Furthermore, for the first time ever, the government has created the Private Sector Development Executive Committee (PRISEC) as a high-level interagency mechanism that brings together the private sector, government and our international partners under a single umbrella.

 

Examples of our recent efforts to address the challenges that our business community faces include: Approving and implementing a National Export Strategy, National Trade Policy, reforms for the DBI and the development and implementation of a National Priority Program for Private Sector Development (NPP PSD), 2018-2023. It is worth mentioning that the NPP PSD is demand-driven, time-bound and budgeted. Furthermore, private sector development and business-to-business partnership development have been incorporated into our regional cooperation agenda under the Regional Economic Cooperation Conference on Afghanistan (RECCA) and the Heart of Asia – Istanbul Process (HoA-IP).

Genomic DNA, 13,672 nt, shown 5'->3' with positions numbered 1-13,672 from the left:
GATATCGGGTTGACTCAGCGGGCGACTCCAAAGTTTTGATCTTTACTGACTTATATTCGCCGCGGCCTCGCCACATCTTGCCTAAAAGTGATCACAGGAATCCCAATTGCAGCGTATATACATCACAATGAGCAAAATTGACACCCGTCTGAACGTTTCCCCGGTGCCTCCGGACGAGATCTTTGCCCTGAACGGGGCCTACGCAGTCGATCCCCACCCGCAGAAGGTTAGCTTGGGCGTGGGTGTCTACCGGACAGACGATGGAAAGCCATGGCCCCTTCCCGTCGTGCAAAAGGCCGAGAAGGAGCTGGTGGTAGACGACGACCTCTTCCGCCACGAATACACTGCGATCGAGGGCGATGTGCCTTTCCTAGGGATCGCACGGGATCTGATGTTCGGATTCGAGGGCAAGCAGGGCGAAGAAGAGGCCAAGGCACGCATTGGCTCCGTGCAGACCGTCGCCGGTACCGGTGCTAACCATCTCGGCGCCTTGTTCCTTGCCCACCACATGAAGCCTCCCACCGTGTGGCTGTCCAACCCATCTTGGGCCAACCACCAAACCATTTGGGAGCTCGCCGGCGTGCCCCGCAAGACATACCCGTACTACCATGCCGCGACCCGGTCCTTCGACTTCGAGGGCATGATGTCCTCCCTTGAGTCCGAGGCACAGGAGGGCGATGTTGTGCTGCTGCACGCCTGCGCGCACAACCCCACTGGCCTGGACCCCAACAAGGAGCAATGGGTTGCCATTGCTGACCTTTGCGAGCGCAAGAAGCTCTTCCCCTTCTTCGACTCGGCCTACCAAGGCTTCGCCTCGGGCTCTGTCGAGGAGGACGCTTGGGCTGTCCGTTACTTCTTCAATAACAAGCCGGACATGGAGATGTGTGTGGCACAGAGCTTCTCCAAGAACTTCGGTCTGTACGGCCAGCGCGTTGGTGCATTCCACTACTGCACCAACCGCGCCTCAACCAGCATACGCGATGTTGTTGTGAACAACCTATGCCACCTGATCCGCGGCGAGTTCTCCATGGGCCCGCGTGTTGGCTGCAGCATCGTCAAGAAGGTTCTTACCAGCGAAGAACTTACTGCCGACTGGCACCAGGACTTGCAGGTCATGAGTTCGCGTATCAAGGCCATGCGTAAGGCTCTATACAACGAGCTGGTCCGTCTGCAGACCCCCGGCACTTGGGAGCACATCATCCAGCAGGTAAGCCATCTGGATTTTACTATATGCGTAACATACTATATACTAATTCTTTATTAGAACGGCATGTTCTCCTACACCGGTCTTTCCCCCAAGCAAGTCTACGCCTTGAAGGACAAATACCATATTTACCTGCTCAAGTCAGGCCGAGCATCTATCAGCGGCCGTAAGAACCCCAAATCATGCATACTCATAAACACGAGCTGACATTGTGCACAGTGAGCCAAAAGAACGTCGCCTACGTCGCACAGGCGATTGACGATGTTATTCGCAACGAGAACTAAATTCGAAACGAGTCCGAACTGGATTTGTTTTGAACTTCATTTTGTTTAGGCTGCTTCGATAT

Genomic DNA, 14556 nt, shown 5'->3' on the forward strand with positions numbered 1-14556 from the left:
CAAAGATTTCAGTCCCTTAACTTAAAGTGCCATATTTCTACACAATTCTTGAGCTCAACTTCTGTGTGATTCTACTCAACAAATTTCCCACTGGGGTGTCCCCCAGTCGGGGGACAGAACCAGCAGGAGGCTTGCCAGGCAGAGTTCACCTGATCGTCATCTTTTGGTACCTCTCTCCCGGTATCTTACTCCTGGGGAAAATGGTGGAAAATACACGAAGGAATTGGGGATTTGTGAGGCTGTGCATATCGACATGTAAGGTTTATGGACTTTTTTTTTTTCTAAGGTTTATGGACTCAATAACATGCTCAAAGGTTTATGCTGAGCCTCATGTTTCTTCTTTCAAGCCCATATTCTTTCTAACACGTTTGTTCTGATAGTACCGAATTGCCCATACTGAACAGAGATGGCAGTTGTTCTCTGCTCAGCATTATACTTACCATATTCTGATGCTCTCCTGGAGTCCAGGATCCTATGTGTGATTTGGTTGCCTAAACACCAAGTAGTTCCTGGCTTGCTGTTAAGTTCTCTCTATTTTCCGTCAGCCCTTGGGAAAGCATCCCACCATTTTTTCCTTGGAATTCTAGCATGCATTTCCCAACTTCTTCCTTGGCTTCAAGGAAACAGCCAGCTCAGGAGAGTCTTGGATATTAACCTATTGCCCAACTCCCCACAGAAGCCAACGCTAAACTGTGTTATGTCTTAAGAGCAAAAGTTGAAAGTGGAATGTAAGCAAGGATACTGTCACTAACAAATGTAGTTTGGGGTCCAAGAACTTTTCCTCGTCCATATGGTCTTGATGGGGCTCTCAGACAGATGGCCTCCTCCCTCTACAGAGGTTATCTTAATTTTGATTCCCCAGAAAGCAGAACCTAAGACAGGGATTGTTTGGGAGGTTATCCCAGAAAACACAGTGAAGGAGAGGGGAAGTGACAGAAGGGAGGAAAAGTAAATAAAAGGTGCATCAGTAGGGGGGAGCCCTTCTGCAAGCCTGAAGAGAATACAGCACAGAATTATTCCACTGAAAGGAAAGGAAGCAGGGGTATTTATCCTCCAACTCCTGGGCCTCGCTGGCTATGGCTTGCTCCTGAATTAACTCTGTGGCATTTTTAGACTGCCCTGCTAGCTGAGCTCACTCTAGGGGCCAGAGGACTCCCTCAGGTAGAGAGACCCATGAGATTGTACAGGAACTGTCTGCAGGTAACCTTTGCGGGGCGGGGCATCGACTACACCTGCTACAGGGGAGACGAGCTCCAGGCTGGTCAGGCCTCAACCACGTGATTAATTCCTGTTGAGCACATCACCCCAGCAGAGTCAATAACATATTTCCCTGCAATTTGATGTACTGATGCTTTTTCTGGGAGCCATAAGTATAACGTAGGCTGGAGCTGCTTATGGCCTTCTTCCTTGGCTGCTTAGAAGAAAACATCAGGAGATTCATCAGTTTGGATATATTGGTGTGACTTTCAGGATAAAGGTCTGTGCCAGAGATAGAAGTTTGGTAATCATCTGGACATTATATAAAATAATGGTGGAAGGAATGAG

Ladies and Gentlemen,

Through an excellent collaborative effort with the OECD and strong support from the EU, we are boosting the private sector development and entrepreneurship polices in the country, specifically to provide an enabling environment for the growth of the micro, small and medium enterprises.

 

Three technical workshops have been held under this program and the outcome is a peer-reviewed set of recommendations identifying pressing barriers to businesses and proposing actions to address them on three specific dimensions: (1) business formalization, (2) access to finance, (3) digitalization of government services for businesses.

 

On behalf of the Afghanistan government, I welcome these recommendations. To achieve the solutions proposed in this peer-reviewed paper, the government is committed to taking the following concrete steps:

(1) Include the core recommendations into the National Priority Program for Private Sector Development

(2) Develop a long-term development framework specifically for Medium, Small and Micro enterprises